The timing of the recent market turmoil couldn't be worse for U.S. retailers, which are highly dependent on the holiday season. "It's going to be a tough holiday season," Hembre says. "Every indication is that people are not inclined to spend," Webman adds. The stocks of department stores Macy's (M) and Nordstrom (JWN) have lost nearly half their value in the past month, partly reflecting those holiday worries.

Discount stores such as Wal-Mart (WMT) and Target (TGT) also have taken their lumps, with Wal-Mart down about 9% in the past month and Target off 25%. "We continue to expect consumers to migrate toward discounters, off-price, and mass-merchant retailers during the upcoming holiday spending season. However, we believe that even these retail segments will experience slower trends relative to recent month run-rates," wrote Brian S. Postol, senior retail analyst at Jesup & Lamont (JLI) earlier this month.

At the end of one of the most fearful months in modern U.S. economic history, are there reasons for hope when it comes to the nation's consumers?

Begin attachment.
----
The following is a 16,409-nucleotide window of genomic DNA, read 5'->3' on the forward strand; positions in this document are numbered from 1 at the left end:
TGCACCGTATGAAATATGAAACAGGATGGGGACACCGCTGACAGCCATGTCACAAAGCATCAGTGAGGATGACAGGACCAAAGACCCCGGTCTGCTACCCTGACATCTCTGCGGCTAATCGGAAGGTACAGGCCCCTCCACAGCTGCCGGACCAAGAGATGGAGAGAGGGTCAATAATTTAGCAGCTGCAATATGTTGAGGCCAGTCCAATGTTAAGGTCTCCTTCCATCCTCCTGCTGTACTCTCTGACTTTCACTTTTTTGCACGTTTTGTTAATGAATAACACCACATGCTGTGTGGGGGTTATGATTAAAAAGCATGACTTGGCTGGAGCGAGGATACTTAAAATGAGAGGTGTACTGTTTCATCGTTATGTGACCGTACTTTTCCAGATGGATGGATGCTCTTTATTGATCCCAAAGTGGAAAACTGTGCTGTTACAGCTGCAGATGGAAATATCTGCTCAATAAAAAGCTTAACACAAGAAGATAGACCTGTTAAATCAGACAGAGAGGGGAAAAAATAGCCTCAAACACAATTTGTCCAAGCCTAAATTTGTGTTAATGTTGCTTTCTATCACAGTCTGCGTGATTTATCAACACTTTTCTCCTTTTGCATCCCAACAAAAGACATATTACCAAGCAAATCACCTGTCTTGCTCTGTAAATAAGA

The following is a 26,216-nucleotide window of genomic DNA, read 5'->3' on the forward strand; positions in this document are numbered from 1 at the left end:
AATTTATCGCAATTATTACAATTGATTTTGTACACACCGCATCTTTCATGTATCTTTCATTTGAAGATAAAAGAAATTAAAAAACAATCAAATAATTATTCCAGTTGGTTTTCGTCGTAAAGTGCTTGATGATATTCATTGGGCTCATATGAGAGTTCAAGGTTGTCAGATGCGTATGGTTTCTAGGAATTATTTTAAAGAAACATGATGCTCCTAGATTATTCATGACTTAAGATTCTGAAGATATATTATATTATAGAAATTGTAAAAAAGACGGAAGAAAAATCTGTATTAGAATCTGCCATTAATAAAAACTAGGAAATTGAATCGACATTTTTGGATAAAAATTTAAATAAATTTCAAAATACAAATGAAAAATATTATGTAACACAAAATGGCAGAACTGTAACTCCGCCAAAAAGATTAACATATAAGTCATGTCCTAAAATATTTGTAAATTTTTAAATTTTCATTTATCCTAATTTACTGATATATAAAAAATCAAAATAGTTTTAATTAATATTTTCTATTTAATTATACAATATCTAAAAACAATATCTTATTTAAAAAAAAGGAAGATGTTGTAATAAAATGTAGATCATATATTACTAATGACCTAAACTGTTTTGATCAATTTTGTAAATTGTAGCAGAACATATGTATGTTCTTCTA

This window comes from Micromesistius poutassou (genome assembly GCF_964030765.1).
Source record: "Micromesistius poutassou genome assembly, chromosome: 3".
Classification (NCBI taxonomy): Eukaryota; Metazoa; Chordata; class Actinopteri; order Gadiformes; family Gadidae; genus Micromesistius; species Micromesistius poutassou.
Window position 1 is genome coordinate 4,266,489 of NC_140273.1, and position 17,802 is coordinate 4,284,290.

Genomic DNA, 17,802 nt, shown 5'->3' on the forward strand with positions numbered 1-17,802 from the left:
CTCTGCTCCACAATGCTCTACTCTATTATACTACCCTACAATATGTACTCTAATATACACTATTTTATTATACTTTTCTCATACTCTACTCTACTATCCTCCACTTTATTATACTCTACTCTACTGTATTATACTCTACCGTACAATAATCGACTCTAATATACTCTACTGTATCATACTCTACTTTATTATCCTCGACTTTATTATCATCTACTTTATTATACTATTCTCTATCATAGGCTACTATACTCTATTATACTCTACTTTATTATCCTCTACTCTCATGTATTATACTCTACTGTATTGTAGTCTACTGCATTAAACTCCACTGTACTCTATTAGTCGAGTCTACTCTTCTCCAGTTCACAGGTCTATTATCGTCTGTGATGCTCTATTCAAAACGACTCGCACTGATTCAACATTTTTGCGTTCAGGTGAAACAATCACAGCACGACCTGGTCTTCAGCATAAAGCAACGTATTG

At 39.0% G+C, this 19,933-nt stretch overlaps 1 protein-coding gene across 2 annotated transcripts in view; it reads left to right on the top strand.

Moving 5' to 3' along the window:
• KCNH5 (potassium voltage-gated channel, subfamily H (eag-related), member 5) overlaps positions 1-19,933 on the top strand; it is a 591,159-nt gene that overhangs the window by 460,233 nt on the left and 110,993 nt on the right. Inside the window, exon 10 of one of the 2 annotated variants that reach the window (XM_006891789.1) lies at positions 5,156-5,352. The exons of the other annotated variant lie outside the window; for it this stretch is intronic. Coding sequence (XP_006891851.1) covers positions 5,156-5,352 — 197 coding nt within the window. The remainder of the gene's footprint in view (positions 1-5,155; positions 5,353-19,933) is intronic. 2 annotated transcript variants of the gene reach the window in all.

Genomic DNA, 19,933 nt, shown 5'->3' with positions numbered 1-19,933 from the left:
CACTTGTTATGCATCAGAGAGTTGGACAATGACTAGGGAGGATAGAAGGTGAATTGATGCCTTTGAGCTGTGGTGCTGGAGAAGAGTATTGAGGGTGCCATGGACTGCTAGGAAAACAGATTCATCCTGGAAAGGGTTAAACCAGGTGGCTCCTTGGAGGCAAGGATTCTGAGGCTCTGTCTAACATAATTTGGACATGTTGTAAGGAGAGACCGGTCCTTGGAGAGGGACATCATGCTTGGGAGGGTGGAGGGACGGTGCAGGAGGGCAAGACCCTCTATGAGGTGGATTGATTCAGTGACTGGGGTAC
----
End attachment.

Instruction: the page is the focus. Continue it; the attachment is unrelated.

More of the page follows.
Hembre pins some hope on a stimulus package that could be approved by Congress and the next President in early 2009.

Hoffman points out that gas prices are falling fast, from above $4 per gallon during the summer to below $3 now. "One silver lining is that gasoline is going to save people a lot of money in the next couple months," Hoffman says.

The reality of smaller fuel bills didn't show up in the Oct. 28 consumer confidence survey. Fuel price declines take away a main driver of inflation, but consumers in the survey actually expressed more worries about inflation. "Though seemingly irrational, this propensity to provide pessimistic answers to all survey questions may capture the toxic combination of fear and anger that is rippling through the system," said Action Economics in an Oct. 28 report.

Many economists point out there is one positive effect of Americans cutting back spending. Yes, the short-term effects on the economy could be destructive, but Americans do need to save more. "In the long term, if consumers were trying harder to live within their means, we would have a more solid economy," Gambera says.

But Americans can't save more if they're not bringing home paychecks. With credit markets frozen, bank financing is scarce and unsolicited credit card offers aren't showing up in the mail as often. "It's going to be hard for consumers to borrow their way out of weak consumption," Webman says. Instead, the formerly free-spending American will have to earn his way back into shopping mode.

Unfortunately, the labor market may not cooperate. Economists expect the October unemployment rate to rise from 6.1% to 6.3%. Ironically, by saving their hard-earned money this holiday season, Americans could push that jobless rate even higher in coming months. The consumers' winter of discontent could grow colder and gloomier.